A foggy fall day

The cave and walkways. “The underground configuration of the Plitvice Lakes consists of various geologic features. Generally, the whole area of Plitvice Lakes National Park can be attributed to the South-East European karst area. The typical feature of this karst area is brittle or porous rock, mostly limestone or dolomite. This configuration creates different geomorphological phenomena being referred to as dolina (sinkhole), polje, uvala, ponor, etc.”

The music of cascading waterfalls

Wikipedia explains about Plitvice: “The overall water body area is about 2 square kilometers. The two largest lakes, Prošćansko jezero and Kozjak, cover about 80% of the overall water body area. These lakes are also the deepest, with a depth of 37 and 47 meters respectively (about 121 – 154 feet). On Lake Kozjak, low-noise and ecologically-friendly electric boats are being used. None of the other lakes in the park exceeds 25 meters (82 feet) in depth. The altitude drop from the first lake to the last is 133 meters (436 feet).”

Walkway leading to and from the cave

This is the barrier between Gavanovac and Kaluđerovac

The World of Waterfalls states, “These waterfalls were apparently tourist attractions even since the late 19th century. We learned this from a plaque alongside the Galvanovac that stated that Plitvice was named after a world famous Croatian opera singer at the time. So, this is hardly a new attraction though it seems to only be coming into its own as a world class tourist attraction recently.”

Ducks on smooth water before a storm.

Fog and fall

Enjoy the autumn silence

Fall among the falls. Spring and fall have the most rain, but the average annual precipitation rate at Plitvice Lakes is 1,500 mm (59.06 in).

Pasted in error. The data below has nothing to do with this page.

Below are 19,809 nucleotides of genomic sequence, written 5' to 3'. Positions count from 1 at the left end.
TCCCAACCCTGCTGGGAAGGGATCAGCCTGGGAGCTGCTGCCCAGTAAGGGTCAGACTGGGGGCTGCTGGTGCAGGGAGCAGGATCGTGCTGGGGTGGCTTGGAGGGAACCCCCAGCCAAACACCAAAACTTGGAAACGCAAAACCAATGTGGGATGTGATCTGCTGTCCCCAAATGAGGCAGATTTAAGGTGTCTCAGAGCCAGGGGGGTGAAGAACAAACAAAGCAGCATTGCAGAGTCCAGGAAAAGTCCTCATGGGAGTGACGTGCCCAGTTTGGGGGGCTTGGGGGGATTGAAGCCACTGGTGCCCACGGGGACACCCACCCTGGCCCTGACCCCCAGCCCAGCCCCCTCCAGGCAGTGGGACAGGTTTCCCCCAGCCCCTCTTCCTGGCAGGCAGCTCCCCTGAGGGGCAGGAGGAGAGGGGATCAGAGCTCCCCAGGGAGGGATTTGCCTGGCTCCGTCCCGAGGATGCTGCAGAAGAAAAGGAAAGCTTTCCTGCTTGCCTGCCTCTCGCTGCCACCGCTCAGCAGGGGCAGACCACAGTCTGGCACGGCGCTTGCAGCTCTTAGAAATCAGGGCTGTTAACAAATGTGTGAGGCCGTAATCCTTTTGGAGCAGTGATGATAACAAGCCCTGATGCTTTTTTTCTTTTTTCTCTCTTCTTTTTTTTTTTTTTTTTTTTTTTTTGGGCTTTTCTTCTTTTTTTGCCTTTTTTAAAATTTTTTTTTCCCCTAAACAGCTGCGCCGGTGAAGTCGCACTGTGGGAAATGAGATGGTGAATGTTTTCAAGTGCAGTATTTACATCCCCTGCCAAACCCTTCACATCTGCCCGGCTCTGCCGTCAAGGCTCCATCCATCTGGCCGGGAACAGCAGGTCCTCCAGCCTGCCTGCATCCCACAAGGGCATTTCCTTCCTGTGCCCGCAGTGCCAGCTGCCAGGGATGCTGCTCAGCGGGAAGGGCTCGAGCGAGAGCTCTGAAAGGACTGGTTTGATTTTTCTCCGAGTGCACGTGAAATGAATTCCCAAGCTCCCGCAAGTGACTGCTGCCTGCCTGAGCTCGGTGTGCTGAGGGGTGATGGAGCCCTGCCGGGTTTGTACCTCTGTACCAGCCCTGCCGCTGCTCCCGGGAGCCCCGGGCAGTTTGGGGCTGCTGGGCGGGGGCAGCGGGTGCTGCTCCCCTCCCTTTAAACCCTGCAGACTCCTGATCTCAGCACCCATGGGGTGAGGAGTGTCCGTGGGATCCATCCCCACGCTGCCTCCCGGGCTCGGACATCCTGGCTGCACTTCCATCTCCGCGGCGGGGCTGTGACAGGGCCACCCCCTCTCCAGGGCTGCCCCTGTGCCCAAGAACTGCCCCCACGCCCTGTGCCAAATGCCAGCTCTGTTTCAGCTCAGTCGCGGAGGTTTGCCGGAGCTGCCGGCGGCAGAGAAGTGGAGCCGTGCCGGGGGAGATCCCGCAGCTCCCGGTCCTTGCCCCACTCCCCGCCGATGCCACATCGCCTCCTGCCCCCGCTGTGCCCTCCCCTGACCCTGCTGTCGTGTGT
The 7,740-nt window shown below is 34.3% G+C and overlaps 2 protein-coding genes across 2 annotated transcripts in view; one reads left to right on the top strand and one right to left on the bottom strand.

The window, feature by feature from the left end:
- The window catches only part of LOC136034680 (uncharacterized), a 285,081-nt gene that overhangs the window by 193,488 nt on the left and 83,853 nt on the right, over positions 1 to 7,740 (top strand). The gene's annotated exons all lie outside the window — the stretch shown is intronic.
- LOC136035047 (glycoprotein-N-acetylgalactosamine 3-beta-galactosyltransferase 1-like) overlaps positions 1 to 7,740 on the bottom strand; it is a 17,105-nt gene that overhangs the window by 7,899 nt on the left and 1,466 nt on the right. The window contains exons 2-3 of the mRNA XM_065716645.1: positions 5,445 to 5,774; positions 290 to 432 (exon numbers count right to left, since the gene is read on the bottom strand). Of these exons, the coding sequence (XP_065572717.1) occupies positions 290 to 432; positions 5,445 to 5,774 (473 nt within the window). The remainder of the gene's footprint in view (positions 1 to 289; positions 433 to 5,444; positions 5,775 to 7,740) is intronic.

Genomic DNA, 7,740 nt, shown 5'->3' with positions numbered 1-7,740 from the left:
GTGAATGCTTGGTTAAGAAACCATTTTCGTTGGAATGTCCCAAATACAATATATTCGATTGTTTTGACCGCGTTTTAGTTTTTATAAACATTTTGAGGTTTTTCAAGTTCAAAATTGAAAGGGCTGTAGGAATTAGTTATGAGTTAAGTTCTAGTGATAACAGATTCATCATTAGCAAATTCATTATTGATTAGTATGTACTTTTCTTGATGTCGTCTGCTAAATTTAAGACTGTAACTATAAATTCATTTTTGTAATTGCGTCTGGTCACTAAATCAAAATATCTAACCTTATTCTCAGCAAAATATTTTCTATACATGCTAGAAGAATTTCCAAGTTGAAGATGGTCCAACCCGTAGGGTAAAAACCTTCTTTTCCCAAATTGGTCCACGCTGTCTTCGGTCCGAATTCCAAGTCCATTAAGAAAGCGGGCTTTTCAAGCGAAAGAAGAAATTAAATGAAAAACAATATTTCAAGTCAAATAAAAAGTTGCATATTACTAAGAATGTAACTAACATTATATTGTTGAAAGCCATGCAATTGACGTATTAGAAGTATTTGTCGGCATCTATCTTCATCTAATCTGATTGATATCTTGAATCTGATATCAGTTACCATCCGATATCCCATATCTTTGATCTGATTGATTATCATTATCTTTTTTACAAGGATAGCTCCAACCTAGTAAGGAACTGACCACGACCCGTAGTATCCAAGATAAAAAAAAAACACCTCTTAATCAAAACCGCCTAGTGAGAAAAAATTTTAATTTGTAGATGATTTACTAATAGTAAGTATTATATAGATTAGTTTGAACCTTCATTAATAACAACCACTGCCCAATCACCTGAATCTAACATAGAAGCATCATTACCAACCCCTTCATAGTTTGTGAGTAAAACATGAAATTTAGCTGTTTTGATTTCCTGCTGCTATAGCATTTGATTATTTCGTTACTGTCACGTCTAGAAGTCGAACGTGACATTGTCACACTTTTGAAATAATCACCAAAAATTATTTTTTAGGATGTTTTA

The average temperature in winter is -3 ºC ( ≈ 26 ºF)

Plitvice organ – frozen waterfall.

Transformed by ice


Grandeur of Plitvicka Jezera National Park

Plitvice Lakes National Park may be famous for its falls and clear turquoise water, but more than 80% of it is covered with natural forest that prevent erosion. The forests provide a habitat for a diverse and rich fauna. The Forest National Park is a haven for all three European large carnivores (bear, wolf and lynx)

Sublime Plitvice Lakes, Croatia. Adventure possibilities here include: “The Plitvice Lakes are perfect for long walks or taking a boat ride on the lakes to get a better view of how beautiful they are. There is also a tourist train for those of you who don’t like walking. Walking through the park is good for your eyes – green is a soothing color and long walks and fresh air balance body and spirit. For those of you in search of adventure we suggest rafting on the Korana River. It is especially exciting in springtime, when the river overflows from the melted snow. Your desire for adventure can be satisfied on the rapids of the Korana River either by canoe or kayak. This is a mountainous region, which means the possibilities are endless when it comes to hiking and free climbing.”